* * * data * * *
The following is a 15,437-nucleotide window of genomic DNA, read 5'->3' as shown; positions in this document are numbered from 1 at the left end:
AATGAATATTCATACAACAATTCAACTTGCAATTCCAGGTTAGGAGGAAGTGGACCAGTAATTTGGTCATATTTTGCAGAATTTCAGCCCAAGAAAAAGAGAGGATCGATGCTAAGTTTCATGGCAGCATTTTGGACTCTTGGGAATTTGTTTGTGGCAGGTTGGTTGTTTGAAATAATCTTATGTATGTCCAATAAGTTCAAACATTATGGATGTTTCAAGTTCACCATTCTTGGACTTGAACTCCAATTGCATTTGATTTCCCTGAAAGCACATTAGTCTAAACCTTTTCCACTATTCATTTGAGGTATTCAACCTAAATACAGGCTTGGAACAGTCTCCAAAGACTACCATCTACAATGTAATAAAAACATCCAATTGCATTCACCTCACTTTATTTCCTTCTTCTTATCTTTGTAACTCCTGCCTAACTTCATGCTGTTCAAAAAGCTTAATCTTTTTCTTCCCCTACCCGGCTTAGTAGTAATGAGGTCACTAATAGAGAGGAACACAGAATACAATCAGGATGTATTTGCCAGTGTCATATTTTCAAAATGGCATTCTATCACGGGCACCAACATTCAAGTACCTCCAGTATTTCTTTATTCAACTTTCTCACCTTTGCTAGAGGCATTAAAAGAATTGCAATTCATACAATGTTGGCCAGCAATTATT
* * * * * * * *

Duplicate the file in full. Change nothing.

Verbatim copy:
The following is a 15,437-nucleotide window of genomic DNA, read 5'->3' as shown; positions in this document are numbered from 1 at the left end:
AATGAATATTCATACAACAATTCAACTTGCAATTCCAGGTTAGGAGGAAGTGGACCAGTAATTTGGTCATATTTTGCAGAATTTCAGCCCAAGAAAAAGAGAGGATCGATGCTAAGTTTCATGGCAGCATTTTGGACTCTTGGGAATTTGTTTGTGGCAGGTTGGTTGTTTGAAATAATCTTATGTATGTCCAATAAGTTCAAACATTATGGATGTTTCAAGTTCACCATTCTTGGACTTGAACTCCAATTGCATTTGATTTCCCTGAAAGCACATTAGTCTAAACCTTTTCCACTATTCATTTGAGGTATTCAACCTAAATACAGGCTTGGAACAGTCTCCAAAGACTACCATCTACAATGTAATAAAAACATCCAATTGCATTCACCTCACTTTATTTCCTTCTTCTTATCTTTGTAACTCCTGCCTAACTTCATGCTGTTCAAAAAGCTTAATCTTTTTCTTCCCCTACCCGGCTTAGTAGTAATGAGGTCACTAATAGAGAGGAACACAGAATACAATCAGGATGTATTTGCCAGTGTCATATTTTCAAAATGGCATTCTATCACGGGCACCAACATTCAAGTACCTCCAGTATTTCTTTATTCAACTTTCTCACCTTTGCTAGAGGCATTAAAAGAATTGCAATTCATACAATGTTGGCCAGCAATTATT